Ed Sheeran was pretty definitively the sound of the summer back in 2017, it was basically an impossible task to make it through the week without it cropping up once or twice, and you know what that means; a lawsuit. It’s becoming more and more common these days, a song is released, makes it big in the charts, makes a load of money, and ends up being taken to court by another artist that thinks they’ve been done over. Robin Thicke and Pharrell Williams famously lost $5Million to the estate of Marvin Gaye because “Blurred Lines” stole ‘the feel’ Marvin Gaye’s seminal classic “Got To Give It Up”. Anyway, Sheeran is one of the fortunate cases (from the perspective of the defendant at least) where the court ruled against a copyright infringement, listen for yourself below.
Sheeran took to his socials after the victory, summarizing, “where a claim is made with the idea that a settlement will be cheaper than taking it to court, even if there’s no basis for the claim.” Adding, “It’s really damaging to the songwriting industry. There’s only so many notes and very few chords used in pop music. Coincidence is bound to happen if 60,000 songs are being released every day on Spotify. That’s 22 million songs a year and there’s only 12 notes that are available.” At the ruling, Judge Antony Zacaroli completed proceedings by saying, “similarities between the one-bar phrase [share] such similarities are only a starting point for a possible infringement”, concluding, “differences between the relevant parts [of the songs, which] provide compelling evidence that the ‘Oh I’ phrase.”.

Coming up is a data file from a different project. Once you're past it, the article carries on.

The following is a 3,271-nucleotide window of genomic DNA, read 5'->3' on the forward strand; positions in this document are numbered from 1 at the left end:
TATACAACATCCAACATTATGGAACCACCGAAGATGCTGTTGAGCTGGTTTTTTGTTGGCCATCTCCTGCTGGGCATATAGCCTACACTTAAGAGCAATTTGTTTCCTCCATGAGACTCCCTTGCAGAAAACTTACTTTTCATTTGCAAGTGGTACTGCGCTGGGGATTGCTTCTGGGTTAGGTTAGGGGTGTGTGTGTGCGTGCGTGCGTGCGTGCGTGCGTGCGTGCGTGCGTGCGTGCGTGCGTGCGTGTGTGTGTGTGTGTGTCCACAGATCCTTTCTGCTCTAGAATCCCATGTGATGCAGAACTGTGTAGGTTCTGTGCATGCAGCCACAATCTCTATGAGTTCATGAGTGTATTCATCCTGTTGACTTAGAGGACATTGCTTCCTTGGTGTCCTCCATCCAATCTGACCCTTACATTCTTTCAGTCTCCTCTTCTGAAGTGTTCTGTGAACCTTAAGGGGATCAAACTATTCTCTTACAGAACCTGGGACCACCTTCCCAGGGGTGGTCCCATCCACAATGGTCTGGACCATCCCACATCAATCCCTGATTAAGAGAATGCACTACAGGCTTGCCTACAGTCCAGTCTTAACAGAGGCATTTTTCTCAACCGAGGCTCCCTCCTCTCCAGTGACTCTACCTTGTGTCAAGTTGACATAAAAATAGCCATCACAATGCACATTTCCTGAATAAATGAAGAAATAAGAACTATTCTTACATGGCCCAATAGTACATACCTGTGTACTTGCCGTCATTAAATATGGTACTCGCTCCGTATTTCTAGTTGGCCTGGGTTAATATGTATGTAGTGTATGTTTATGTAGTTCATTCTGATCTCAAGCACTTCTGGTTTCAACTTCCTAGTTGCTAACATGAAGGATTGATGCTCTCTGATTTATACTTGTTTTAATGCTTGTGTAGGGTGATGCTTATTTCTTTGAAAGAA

This result comes with a great sigh of relief for Sheeran, who back in 2017 took the particularly unusual step of counter-suing Sami Chokri and Ross O’Donoghu in an attempt to clear himself of any charges. This ultimately failed.
On the subject of copyright lawsuits, pop sensation Dua Lipa was being sued by Florida reggae band Artikal Sound System; the group claimed that in reference to their own track “Live Your Life”, it was “highly unlikely that ‘Levitating’ was created independently.”. The case is still in process, and I don’t have enough background to comment, but in a conversation with Rolling Stone, Musicologist Joe Bennett weighed in on the situation. While the melodies may be similar, copyright infringement is about confluence – and according to Bennett “In my opinion, for what it’s worth, I think this is a coincidence.”